WASHINGTON — President Donald Trump signed an executive order on Thursday that looks to expand apprenticeships and job-training programs by giving more freedom to third-party companies and schools.
The new program, which will cost $200 million and take some authority away from the Department of Labor, looks to start filling the 6 million vacant jobs in the United States that are vacant, in part, because job training doesn’t match the skills needed. Labor will provide oversight on the program.
“I want to thank my daughter Ivanka and her leadership. She has worked so hard on this,” the president said during his remarks. “She understands how important it is. We’re training people to have great jobs–high-paying jobs.”
Encouraging apprenticeships is one issue the Trump White House will likely be able to find bipartisan support — something somewhat unheard of in the first few months of the Trump administration. Democrats have stressed the need to train Americans for the jobs that are available, and Hillary Clinton, Trump’s 2016 opponent, made pushing apprenticeship programs a part of her campaign.
The president said the executive order would expand apprenticeships and vocational training to help all Americans find a good career and “love going to work in the morning.”
The executive order is more of a directive and less a dramatic change in administrative policy. The order creates a task force to recommend ways to promote apprenticeships and require all federal agencies to evaluate their training programs — one official said that was “43 separate work force programs that are spread across 13 agencies that total $16.7 billion a year” — and consider how to consolidate the programs.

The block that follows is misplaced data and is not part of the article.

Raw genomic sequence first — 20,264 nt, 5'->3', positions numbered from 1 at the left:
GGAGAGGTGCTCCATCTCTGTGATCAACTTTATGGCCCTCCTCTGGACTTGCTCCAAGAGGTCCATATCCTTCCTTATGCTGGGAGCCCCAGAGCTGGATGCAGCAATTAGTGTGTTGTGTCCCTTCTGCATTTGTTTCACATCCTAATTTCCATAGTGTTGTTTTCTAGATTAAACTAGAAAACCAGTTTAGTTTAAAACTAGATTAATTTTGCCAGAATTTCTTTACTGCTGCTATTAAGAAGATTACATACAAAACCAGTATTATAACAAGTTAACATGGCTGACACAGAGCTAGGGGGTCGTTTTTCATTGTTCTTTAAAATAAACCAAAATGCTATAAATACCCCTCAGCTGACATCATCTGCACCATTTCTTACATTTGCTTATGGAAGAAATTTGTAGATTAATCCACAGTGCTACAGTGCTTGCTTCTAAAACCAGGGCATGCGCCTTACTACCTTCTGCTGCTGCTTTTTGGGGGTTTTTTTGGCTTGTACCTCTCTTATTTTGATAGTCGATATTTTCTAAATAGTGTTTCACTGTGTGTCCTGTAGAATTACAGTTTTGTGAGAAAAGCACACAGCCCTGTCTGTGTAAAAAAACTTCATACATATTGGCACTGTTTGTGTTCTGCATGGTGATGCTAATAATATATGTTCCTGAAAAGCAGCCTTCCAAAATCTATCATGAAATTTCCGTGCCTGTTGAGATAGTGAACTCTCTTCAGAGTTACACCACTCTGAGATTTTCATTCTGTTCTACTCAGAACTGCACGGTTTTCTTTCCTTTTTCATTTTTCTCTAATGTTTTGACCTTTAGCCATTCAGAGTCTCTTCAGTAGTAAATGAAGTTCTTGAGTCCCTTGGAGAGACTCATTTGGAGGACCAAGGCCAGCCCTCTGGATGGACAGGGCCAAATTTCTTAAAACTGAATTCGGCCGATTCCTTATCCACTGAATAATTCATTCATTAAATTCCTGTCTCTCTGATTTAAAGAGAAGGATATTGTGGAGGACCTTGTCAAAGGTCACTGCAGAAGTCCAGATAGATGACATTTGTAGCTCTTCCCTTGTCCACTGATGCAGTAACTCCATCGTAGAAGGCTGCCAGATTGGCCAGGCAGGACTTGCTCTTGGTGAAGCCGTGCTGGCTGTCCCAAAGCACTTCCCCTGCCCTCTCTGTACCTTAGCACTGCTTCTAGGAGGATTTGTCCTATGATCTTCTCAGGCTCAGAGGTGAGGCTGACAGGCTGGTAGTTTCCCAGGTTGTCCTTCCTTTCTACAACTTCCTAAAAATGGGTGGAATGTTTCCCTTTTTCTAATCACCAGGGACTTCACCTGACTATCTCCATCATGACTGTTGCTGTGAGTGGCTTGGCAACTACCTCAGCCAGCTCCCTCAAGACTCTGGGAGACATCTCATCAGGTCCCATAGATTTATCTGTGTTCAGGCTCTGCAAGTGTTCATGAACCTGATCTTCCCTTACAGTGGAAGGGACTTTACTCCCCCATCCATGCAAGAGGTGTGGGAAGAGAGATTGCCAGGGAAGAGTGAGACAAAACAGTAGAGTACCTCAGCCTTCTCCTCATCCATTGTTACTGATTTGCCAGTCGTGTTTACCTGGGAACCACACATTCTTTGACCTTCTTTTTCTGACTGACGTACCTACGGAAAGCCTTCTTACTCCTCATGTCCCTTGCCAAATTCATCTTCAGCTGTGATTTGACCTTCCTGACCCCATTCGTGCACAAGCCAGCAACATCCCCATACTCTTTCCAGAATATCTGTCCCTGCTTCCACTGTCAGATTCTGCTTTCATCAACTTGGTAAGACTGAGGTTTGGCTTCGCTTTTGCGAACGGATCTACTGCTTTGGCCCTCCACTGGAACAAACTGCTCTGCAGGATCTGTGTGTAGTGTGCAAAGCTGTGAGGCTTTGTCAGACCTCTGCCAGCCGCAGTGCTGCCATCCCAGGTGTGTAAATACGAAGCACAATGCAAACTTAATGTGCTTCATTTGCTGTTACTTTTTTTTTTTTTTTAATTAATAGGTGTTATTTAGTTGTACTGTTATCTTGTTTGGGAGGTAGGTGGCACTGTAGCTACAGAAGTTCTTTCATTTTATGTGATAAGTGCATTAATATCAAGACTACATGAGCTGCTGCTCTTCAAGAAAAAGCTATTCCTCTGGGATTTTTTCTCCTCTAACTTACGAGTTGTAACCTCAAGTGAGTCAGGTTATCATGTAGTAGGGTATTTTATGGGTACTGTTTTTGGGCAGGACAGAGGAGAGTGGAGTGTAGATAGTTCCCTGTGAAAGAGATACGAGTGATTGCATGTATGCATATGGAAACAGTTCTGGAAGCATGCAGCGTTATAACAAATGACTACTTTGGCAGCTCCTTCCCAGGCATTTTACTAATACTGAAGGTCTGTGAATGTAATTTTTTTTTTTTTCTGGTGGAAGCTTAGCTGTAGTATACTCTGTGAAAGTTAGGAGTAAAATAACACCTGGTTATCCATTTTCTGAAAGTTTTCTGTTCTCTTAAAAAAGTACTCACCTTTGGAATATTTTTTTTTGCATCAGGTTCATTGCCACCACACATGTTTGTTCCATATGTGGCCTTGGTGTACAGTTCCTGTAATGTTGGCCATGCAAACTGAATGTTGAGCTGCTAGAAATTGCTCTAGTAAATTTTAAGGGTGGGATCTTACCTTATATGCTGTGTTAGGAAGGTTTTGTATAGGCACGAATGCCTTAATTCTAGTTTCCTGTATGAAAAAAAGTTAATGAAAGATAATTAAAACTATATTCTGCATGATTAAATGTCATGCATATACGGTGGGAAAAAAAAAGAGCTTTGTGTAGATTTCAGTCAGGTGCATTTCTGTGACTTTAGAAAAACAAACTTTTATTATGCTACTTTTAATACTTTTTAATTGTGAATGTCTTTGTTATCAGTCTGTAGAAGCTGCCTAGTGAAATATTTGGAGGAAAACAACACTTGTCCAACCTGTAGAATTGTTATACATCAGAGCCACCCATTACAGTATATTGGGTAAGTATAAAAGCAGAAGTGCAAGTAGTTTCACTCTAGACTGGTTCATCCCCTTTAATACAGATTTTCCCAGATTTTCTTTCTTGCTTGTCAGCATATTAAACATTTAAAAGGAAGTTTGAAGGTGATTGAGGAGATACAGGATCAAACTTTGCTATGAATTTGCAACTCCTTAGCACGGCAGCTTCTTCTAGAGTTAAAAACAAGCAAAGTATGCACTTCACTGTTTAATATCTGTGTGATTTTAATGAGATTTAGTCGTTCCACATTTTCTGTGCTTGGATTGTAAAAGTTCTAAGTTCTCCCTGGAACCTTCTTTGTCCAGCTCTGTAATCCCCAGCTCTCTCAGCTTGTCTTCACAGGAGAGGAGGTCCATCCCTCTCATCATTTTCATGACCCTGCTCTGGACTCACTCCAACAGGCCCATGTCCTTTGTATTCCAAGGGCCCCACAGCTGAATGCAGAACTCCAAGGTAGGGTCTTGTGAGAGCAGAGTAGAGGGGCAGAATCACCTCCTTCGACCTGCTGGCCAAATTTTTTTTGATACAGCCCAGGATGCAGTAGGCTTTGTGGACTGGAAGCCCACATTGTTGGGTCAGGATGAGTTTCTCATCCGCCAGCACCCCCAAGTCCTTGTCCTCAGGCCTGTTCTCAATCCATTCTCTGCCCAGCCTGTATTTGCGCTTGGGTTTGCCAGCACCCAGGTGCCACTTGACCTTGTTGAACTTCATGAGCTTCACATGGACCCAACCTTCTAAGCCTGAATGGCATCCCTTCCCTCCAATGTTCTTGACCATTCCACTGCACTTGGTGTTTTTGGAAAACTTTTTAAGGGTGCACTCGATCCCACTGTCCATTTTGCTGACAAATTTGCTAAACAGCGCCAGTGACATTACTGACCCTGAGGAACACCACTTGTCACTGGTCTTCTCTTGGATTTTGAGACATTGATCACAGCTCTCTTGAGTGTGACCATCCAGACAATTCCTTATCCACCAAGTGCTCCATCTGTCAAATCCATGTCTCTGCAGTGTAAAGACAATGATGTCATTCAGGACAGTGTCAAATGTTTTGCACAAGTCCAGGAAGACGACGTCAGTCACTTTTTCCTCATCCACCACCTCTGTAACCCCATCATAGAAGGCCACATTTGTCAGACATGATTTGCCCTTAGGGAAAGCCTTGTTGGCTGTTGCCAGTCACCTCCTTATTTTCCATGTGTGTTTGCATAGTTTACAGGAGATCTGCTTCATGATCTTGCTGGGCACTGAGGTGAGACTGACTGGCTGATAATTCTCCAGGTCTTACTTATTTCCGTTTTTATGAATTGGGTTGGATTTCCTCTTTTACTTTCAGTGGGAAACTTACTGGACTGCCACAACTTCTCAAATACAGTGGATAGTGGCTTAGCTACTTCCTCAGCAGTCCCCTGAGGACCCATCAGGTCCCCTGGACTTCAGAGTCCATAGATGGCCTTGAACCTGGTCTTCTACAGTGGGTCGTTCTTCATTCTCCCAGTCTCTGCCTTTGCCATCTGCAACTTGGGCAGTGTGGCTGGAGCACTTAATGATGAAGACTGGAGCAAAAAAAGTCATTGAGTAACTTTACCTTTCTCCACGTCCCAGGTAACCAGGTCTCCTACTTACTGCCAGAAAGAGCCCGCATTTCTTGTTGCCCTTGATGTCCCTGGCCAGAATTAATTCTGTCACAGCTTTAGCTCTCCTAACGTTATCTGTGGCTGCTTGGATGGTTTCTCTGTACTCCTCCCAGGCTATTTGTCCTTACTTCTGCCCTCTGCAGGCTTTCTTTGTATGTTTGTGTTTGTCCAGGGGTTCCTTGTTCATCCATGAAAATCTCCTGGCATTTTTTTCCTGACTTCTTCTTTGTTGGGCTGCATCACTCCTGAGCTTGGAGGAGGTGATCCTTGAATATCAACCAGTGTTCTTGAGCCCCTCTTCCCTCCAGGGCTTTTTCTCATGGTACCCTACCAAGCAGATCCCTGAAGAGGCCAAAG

The biggest change: Trump will “direct the Department of Labor to allow companies, trade associations, and union to develop their own ‘industry-recognized apprenticeship’ guidelines, which the Department of Labor will review for quality and then approve.”
“Apprenticeships place students into great jobs without the crippling debt of four-year college degrees. Instead, apprentices learn while they learn,” Trump said.
White House officials said Trump and the administration worked with Democrats and labor unions on this proposal.
“We really applaud labor unions,” said one official, who added that they have been “leaders in this issue” and have been “incredibly supportive of this effort.”
“The more American workers we are going to create, they hope a lot of them become union members,” the official said.
One official specifically said the White House has worked with Rep. Bobby Scott, a Virginia Democrat, to put the proposal together.
And following the executive order, Trump is expected to call on Congress to act.
“Conversations have already started and have been well embraced for Congress to take the next step, so that student aid can be expanded and apply without restrictions to this type of skill based, earn and learn model,” one official said.